The addition of tobacco, while questionable by twenty-first century standards, may have been sensible to the author of “the Cure”, as the topical application tobacco has been shown to have been successfully used in treatment of “bites of poisonous reptiles and insects; hysteria; pain, neuralgia; laryngeal spasm; gout; growth of hair; tetanus; ringworm; rodent ulcer; ulcers; wounds; respiratory stimulant” in a modern survey of fifteenth- to nineteenth-century medicine.
The author of “the Cure”, like many of his contemporaries, was clearly aware of the value of sulfur and saffron in combatting the itch. He instructs to apply “Brim Stone” or “Saffon” to retard the spread of infestation to the abdomen from the extremities (“or anything to Keep it from your Stomach”). Saffron had been known from antiquity for its medicinal value. Culpeper wrote:
It helps consumptions of the lungs, and difficulty of breathing. It is excellent in epidemical diseases, as pestilence, small-pox, and measles. It is a notable expulsive medicine, and a notable remedy for the yellow jaundice. My opinion is, (but I have no author for it) that hermodactyls are nothing else but the roots of Saffron dried; and my reason is, that the roots of all crocus, both white and yellow, purge phlegm as hermodactyls do; and if you please to dry the roots of any crocus, neither your eyes nor your taste shall distinguish them from hermodactyls.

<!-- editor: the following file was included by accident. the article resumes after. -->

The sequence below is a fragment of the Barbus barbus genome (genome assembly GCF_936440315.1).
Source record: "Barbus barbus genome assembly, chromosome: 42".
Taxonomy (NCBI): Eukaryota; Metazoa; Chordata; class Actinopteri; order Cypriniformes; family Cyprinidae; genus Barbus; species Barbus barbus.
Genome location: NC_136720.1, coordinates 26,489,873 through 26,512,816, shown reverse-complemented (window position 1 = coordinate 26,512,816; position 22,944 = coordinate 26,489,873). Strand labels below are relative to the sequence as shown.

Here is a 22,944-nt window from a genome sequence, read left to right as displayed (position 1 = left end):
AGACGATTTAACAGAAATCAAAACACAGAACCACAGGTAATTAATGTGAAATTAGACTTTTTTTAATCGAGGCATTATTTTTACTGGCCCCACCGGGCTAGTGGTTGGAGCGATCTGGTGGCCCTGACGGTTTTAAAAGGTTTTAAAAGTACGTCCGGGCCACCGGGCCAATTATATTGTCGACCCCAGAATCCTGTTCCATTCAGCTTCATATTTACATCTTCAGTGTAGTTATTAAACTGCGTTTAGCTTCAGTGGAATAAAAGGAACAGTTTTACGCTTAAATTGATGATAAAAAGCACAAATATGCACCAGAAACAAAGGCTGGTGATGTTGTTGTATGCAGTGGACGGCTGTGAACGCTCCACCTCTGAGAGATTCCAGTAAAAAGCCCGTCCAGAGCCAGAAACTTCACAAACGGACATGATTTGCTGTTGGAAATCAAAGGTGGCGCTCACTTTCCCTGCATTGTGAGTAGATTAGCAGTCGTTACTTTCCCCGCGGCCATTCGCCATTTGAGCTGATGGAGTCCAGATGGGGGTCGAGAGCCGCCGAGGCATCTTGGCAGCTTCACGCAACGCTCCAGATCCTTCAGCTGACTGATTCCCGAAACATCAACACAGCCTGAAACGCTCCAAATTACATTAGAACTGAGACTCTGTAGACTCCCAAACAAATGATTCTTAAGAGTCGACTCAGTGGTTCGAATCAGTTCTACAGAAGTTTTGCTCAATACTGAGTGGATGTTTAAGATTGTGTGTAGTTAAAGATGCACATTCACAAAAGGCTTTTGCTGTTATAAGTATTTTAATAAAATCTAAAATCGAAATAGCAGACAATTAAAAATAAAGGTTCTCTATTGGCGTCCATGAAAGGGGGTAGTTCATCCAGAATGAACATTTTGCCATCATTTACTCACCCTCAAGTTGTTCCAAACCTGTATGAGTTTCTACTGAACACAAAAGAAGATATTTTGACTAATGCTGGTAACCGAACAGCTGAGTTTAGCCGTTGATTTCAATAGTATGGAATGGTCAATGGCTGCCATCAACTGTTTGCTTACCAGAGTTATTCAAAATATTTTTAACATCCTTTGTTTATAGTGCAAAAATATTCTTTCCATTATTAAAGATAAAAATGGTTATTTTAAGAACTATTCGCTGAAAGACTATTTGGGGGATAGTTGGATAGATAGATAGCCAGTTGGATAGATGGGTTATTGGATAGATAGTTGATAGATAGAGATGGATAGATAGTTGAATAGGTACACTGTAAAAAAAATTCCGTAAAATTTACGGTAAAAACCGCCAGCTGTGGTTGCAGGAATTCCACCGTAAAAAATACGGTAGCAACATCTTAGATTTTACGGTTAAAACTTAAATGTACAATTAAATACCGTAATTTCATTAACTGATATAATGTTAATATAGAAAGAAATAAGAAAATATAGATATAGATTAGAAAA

“The Cure” instructs to prepare for the application of the novel “ointe mint” by plying sulfur or saffron to affected areas three mornings in a row, presumably as ointment or paste. Only then should the concoction of bayberry, hibiscus, and tobacco be applied, explicitly “three Nits running.” This interesting combination therapy regimen with specific morning and evening schedules promises “you will find your Self intirely free from the Etch!”